In the same window, under the ‘Only when’ section, we’ll add a condition that indicates that this chat should only be created if there isn’t already an existing chat between the current user and the selected user. To do this, add dynamic text that does a Search for Chats, with constraints for the current user and the selected user. Your constraints should look as follows:
The final part of the dynamic text should include first item and is empty. Running a search in Bubble always returns a list, and even if that list contains one item, Bubble still registers the search result as a list. This latter part of the dynamic text specifies that it should look for only a single item on that list. So even though the result of this search is technically one result, you need to specify that Bubble should read it as a single item, not a list containing a single item. That’s what the ‘first item’ part of the dynamic text specifies. The subsequent dynamic text - ‘is empty’ - specifies that the condition should be applied if the search turns up with no results.
Altogether, this action states that a new chat should be created between the current user and the active user, only if Bubble can search the database and find no existing chat between these two users. If there is an existing chat, the workflow will not run, which will prevent users from creating duplicate chats with the same user pairing.
The next two actions in the workflow sequence should be to hide the repeating group containing the user list (in a similar fashion as described earlier), then show the repeating group with the chat list.
Finally, the last action in this workflow will be to display the new chat in the chat group on the right. To do this, select Add an Action, then Element actions, then Display Data (under Group, not under Repeating group!). The specific group you’ll need to find is the Chat group. The data you’ll need to display is Results of Step 1, which was the step in which the chat was created. This will display the chat in the chat group, but without any messages(since it’s a new chat). Users will then be able to add messages to the new chat.
Sending a Message
To enable a user to send a message, we’ll need to create a workflow that is linked to the ‘Send’ button in the Chat interface. To get started, right-click the send button, then select start/edit workflow.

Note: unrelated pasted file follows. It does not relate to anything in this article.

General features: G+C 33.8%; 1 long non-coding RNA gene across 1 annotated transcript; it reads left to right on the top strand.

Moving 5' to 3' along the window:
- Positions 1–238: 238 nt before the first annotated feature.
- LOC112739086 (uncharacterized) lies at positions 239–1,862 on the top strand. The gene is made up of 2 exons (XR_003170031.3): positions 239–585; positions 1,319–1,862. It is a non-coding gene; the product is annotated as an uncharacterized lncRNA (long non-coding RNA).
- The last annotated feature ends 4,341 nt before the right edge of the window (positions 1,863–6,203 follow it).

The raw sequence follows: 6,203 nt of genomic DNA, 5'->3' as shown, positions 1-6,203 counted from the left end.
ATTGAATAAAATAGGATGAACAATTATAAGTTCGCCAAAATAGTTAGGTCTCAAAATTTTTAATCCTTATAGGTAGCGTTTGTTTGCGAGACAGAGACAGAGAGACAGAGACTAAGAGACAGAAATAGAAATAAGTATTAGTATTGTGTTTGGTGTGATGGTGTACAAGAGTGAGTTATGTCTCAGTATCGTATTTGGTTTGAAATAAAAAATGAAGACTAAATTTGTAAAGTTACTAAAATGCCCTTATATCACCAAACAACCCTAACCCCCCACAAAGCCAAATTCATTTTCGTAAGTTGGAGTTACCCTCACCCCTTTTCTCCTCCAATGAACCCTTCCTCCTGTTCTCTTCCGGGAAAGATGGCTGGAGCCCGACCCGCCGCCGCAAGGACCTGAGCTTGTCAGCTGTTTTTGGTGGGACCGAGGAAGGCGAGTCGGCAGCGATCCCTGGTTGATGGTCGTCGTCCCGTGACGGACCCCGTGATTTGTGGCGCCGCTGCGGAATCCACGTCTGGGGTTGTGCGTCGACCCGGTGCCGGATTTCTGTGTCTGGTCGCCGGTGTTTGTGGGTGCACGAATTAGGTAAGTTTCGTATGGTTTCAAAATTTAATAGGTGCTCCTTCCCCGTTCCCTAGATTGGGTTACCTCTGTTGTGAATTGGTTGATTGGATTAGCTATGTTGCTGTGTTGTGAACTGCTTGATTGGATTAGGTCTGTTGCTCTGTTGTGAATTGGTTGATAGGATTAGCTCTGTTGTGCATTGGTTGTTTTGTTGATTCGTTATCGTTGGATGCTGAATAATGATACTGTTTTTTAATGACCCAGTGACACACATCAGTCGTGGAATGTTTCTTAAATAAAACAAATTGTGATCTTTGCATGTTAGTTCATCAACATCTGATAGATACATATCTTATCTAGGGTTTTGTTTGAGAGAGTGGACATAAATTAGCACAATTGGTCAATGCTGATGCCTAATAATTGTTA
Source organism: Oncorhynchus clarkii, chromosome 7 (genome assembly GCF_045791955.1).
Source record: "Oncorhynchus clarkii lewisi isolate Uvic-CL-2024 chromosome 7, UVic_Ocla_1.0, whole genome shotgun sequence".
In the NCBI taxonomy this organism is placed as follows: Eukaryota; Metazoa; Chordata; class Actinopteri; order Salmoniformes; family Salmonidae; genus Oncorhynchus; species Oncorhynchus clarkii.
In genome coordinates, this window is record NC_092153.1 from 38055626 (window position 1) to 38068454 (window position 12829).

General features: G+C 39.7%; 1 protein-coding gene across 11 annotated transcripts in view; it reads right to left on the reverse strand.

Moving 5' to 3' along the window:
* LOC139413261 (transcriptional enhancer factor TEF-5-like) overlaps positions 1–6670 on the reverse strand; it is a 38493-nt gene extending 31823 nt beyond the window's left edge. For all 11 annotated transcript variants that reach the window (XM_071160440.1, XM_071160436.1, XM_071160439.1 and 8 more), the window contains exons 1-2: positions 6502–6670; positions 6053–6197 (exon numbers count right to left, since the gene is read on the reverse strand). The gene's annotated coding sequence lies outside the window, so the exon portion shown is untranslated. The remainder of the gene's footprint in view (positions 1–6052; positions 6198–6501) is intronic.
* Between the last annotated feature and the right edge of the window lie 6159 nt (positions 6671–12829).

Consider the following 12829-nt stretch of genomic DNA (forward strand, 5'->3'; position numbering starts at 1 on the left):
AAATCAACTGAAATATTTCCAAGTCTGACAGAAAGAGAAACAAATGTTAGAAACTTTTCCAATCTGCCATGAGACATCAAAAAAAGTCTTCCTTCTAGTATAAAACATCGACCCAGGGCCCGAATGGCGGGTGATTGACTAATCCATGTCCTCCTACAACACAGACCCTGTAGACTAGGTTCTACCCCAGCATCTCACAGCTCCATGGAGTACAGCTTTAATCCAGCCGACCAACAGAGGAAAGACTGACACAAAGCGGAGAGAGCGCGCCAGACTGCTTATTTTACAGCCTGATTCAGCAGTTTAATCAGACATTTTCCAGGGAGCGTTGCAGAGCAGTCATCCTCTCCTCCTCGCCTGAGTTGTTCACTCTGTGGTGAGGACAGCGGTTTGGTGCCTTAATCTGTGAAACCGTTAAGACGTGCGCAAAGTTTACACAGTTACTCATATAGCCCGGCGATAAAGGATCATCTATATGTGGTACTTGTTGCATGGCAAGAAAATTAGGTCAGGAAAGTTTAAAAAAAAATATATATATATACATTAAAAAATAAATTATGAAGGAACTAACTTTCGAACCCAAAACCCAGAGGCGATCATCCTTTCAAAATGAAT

In the workflow tab, a new workflow will be generated that is connected to the button. However, there won’t be any actions or steps in the workflow. We’ll start by adding a step to create a new message by selecting ‘click here to add an action’, navigating to ‘data’, then ‘create a new thing’, as illustrated below:
Since the new thing we are creating is a message, under the Type tab in the pop-up window, we’ll select ‘Message’. You can then add fields manually by clicking the ‘add field’ button, or to save time, click on the ‘Add all fields’ text. This is going to populate the window with all the fields from our ‘Message’ data type in our database. Specifically, there should be three options that show up: Message Chat, Message Content, and Message Read, which are fields we created in the last tutorial.
Under the ‘Message Chat’ option, input ‘Parent group’s Chat’. This is because the message that the user creates has to be associated with a specific chat. If User A is chatting with User B, that’s one chat. If User A is also chatting with User C, that’s another separate chat. Each created message should be linked to the appropriate chat, which is determined by the chat selected in the chat list.
Next, under the Message Content option, select your chat input, then select ‘value’. This step takes the information that a user types into the input in the chat, and stores it in the database as a message.
Finally, under the Message Read option, select ‘No’. This is because by default any new messages that are sent by a user are unread by the recipient until the message is opened.
You should end up with something like this:
Next, we’ll add a new action by following the same steps as the first action, but this time we’ll ‘make changes to a thing’. In this case, the thing we’ll change is the Group Chat’s “Chat”. In our database, the Chat contains a list of messages and a list of users. We’ll be making changes to the list of Messages, by adding the newly generated message to the list. This step is what enables the new message to display in the chat interface that we designed, since the interface references the list of messages in a chat.